Once upon a time, we , the busy bees at Homestead Folk Toys,
were originally known as "Toy Elves". That was in our early
days, when we formed our business around the Swiss-Alps
cottage industry concept of toy-making and were known for
our special Christmas-package grouping of toys.
Through the following years, we began to focus more and more
on researching and developing authentic American folk toys,
and thus was born Homestead Folk Toys, Games and Crafts.
These days, we simply call ourselves researchers, craftsmen
and women, web designers, publishers, fabric specalists,
woodworkers and, in general, jacks of many trades.
We exhibit our product line both regionally and nationally
at professionally-recognized trade shows , such as the ones
pictured here, including the Museum Store Association's
expositions which are held in major market areas
both regionally and all across the United States.
Exhibiting at these shows gives us our greatest
opportunity to talk to the museum buyers in person
and get very important feedback on our product
In the past, we have also demonstrated many of
our more popular folk toys at invitation-only fairs
and even in school classrooms.
One of the greatest joys in our business life is to
see historical folk toys being used by today's children.
Here, we see two children enjoying the game of Graces
on a rainy day, inside the classroom. We have always
believed that kids of all ages (including adults) should
have the opportunity to experience these delightful
One of our joys here at Homestead Folk Instruments is
crafting inexpensive harps and other musical instruments for beginning musicians all across the country. These instruments
are entirely of our own design, and are, therefore, exclusive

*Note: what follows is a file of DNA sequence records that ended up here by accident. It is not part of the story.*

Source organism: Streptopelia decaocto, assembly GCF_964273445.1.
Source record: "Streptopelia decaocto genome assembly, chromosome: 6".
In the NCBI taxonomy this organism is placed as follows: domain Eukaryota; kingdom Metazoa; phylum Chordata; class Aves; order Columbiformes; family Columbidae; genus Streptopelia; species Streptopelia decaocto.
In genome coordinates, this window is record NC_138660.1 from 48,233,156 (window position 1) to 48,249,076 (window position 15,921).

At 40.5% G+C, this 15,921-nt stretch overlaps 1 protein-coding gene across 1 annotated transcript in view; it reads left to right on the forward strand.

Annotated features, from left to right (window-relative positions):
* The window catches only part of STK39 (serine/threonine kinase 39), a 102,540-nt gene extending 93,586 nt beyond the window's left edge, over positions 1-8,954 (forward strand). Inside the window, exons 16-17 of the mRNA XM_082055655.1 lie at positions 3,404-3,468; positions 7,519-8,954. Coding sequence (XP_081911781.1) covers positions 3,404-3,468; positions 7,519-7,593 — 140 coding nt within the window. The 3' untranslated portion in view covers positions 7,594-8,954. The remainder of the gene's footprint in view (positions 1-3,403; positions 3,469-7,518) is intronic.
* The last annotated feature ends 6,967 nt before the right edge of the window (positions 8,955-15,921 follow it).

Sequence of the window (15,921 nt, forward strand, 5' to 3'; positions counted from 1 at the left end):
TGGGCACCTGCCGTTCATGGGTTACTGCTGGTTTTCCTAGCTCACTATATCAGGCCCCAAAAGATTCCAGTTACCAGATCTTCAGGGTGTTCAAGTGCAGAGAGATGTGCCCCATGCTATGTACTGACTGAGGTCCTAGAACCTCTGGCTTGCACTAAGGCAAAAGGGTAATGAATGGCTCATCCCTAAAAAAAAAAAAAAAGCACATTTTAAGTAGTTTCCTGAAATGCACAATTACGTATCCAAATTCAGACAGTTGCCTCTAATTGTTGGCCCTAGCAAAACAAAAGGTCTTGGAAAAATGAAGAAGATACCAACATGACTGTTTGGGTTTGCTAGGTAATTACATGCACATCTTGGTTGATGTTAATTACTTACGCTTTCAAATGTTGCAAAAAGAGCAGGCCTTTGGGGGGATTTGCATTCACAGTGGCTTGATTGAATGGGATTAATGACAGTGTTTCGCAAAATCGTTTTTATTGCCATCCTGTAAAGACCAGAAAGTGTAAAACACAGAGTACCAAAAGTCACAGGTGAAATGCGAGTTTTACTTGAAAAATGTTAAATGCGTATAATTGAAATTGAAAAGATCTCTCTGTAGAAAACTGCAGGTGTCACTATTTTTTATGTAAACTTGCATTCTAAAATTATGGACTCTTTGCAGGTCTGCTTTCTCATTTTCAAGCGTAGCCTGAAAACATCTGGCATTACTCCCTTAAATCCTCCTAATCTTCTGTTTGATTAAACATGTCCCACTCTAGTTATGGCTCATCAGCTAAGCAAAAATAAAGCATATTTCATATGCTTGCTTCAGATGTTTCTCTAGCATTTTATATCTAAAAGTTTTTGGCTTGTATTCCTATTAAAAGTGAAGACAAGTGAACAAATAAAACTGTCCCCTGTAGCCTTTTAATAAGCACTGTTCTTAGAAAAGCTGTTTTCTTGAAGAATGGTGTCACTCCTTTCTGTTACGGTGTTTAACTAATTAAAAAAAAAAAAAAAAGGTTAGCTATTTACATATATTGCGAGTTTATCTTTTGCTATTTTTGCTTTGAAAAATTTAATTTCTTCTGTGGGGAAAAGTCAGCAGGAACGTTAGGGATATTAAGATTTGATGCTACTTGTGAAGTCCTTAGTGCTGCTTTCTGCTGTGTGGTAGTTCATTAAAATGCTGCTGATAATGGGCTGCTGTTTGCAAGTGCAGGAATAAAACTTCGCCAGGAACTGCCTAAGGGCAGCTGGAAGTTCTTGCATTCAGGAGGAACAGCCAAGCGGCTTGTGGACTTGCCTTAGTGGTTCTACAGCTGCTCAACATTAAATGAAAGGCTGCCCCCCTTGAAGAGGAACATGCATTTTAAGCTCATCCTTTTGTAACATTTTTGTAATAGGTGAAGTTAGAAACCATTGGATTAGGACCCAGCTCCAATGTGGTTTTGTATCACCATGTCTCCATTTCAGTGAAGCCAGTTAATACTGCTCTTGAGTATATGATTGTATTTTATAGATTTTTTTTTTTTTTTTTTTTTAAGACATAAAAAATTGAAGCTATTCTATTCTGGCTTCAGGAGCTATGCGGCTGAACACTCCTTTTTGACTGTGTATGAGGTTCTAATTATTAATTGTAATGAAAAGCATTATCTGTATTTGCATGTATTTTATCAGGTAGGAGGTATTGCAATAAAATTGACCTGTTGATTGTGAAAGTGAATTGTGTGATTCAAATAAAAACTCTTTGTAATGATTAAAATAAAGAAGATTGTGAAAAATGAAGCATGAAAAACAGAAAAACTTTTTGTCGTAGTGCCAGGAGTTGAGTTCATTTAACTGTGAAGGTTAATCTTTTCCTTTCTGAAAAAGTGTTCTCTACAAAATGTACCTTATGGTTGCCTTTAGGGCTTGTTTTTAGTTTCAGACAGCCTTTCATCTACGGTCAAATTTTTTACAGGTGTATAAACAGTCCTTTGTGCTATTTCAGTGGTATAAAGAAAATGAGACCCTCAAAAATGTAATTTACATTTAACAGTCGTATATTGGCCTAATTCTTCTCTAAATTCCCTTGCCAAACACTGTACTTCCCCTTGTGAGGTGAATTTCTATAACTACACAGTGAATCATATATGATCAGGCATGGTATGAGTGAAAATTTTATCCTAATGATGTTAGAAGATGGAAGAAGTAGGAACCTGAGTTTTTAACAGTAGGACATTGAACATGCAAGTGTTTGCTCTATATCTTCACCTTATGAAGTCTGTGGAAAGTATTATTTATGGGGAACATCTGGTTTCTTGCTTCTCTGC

We invite you to check back from time to time as we add
add to our online scrapbook.
A much milder pastime popular with young ladies was the Game of Graces,
which traces its origins to 1830. Designed to make girls more graceful, the game involved
two players, each with two wooden dowels. The players--using rods--tossed a 9-inch
diameter hoop back and forth, while presumably making an effort not to look like a klutz.
After catching the hoop, a player let it slide down her rods, crossing them in an X shape,
before tossing the hoop back to her companion. The first player to catch the
hoop 10 times won. By the late 20th century, the Game of Graces had dwindled,
though an outfit in Nashville, Ind., called Homestead Toys still sells a set of
hoops and rods for those who want to give the game a try.
A repository of dead hobbies, Homestead also sells a kit to play Quoits,
a horseshoe-like tabletop game that involves a wooden peg and rings.
Quoits dates back to ancient Greece and Rome, and there are mentions of
the game in Britain from the 14th century onward.
Pronounced K-waits, this game is the forerunner to horseshoes. Its origins stretch back to the ancient Greeks and Romans. There is evidence of quoits being played in England as long ago as 1833. It spread to America, where quoits clubs formed. Still played in some parts of the British Isles and the U.S
Fivestones, another traditional game, is an early American wooden folk version of jacks.